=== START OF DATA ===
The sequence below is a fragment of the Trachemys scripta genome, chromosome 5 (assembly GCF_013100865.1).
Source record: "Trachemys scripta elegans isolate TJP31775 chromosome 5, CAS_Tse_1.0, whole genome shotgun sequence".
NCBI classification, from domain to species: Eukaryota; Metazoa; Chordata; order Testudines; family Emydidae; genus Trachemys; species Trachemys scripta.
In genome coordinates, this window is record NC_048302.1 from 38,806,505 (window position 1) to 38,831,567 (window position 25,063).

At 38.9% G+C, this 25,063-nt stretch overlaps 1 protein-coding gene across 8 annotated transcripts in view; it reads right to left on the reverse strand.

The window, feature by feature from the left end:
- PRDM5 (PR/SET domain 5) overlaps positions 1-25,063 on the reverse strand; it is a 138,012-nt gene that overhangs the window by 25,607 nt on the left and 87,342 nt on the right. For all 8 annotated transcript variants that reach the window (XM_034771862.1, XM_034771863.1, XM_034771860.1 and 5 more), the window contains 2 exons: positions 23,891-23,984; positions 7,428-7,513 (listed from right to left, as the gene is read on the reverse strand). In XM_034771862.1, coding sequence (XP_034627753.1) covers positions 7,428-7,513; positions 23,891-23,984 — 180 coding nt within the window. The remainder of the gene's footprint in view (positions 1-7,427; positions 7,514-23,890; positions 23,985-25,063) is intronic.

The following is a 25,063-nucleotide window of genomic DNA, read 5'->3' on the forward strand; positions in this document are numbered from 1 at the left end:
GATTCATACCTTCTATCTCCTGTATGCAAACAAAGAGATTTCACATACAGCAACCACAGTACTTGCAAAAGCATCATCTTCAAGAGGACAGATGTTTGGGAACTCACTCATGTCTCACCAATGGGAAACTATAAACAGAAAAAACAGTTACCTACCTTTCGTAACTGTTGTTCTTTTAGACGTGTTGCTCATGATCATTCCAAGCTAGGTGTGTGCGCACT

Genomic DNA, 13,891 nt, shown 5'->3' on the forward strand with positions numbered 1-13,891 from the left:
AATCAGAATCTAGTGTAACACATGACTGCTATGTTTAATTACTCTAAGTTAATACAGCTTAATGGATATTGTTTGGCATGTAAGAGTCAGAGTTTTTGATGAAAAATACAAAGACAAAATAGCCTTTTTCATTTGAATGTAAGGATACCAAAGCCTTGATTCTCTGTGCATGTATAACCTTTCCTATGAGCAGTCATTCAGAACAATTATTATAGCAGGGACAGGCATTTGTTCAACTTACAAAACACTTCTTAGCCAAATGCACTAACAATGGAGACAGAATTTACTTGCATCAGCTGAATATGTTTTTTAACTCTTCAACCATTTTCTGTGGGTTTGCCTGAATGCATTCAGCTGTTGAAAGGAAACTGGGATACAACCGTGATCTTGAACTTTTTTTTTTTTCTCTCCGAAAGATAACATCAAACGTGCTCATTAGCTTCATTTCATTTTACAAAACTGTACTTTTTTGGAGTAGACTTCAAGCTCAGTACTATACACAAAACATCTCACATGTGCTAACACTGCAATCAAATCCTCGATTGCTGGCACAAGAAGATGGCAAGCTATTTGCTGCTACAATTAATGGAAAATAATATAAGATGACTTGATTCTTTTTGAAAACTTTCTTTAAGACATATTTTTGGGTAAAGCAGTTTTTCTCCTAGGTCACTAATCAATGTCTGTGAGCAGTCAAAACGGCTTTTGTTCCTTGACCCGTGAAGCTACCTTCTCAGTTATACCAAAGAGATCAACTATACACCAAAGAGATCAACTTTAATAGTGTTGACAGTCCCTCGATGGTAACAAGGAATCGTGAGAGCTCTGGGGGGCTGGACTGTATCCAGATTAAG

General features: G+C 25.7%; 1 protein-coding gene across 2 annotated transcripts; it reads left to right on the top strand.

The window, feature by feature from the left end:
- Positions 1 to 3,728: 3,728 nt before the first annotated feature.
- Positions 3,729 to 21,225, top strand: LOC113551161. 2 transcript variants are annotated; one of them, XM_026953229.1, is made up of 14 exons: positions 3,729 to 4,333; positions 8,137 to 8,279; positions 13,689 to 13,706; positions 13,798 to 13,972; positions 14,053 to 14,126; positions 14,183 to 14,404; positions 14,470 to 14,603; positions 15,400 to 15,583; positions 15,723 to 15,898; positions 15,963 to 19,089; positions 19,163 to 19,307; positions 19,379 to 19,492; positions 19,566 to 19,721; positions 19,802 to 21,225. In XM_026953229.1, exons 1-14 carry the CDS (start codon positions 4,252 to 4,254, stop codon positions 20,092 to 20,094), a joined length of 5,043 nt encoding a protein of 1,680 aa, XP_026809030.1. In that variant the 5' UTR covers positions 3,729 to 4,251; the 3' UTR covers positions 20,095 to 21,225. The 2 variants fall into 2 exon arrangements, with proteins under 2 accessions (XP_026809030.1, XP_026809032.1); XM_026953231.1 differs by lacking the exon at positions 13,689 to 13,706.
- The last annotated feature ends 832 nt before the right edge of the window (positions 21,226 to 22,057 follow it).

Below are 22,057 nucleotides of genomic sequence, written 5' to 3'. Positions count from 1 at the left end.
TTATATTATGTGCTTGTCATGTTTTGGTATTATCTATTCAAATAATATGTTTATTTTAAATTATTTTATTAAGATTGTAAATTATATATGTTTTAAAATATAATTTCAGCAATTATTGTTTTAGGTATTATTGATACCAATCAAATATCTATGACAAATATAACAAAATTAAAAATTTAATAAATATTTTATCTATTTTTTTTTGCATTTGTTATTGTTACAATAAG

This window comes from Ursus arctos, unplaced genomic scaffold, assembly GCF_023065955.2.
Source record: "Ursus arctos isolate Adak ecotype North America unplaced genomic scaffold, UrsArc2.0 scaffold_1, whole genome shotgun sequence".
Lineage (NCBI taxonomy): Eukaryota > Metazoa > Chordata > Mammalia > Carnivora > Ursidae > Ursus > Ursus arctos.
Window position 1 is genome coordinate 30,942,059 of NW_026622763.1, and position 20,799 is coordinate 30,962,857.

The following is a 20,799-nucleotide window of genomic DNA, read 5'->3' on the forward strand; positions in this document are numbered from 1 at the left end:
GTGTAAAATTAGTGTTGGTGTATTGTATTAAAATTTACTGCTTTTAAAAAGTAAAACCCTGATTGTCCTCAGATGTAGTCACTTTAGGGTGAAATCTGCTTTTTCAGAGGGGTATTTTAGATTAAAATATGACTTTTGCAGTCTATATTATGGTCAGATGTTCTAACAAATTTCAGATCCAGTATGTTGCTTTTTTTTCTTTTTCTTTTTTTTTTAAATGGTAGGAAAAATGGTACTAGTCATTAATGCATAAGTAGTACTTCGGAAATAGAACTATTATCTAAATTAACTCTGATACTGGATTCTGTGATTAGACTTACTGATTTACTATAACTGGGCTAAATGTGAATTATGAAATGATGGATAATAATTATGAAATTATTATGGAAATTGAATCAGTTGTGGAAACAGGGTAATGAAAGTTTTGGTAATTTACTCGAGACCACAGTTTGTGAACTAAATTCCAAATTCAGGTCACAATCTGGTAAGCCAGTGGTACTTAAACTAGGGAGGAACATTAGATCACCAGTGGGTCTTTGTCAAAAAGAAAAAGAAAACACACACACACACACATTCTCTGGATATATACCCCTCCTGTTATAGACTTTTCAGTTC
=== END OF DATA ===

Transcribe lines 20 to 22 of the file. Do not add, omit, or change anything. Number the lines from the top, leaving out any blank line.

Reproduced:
Source record: "Ursus arctos isolate Adak ecotype North America unplaced genomic scaffold, UrsArc2.0 scaffold_1, whole genome shotgun sequence".
Lineage (NCBI taxonomy): Eukaryota > Metazoa > Chordata > Mammalia > Carnivora > Ursidae > Ursus > Ursus arctos.
Window position 1 is genome coordinate 30,942,059 of NW_026622763.1, and position 20,799 is coordinate 30,962,857.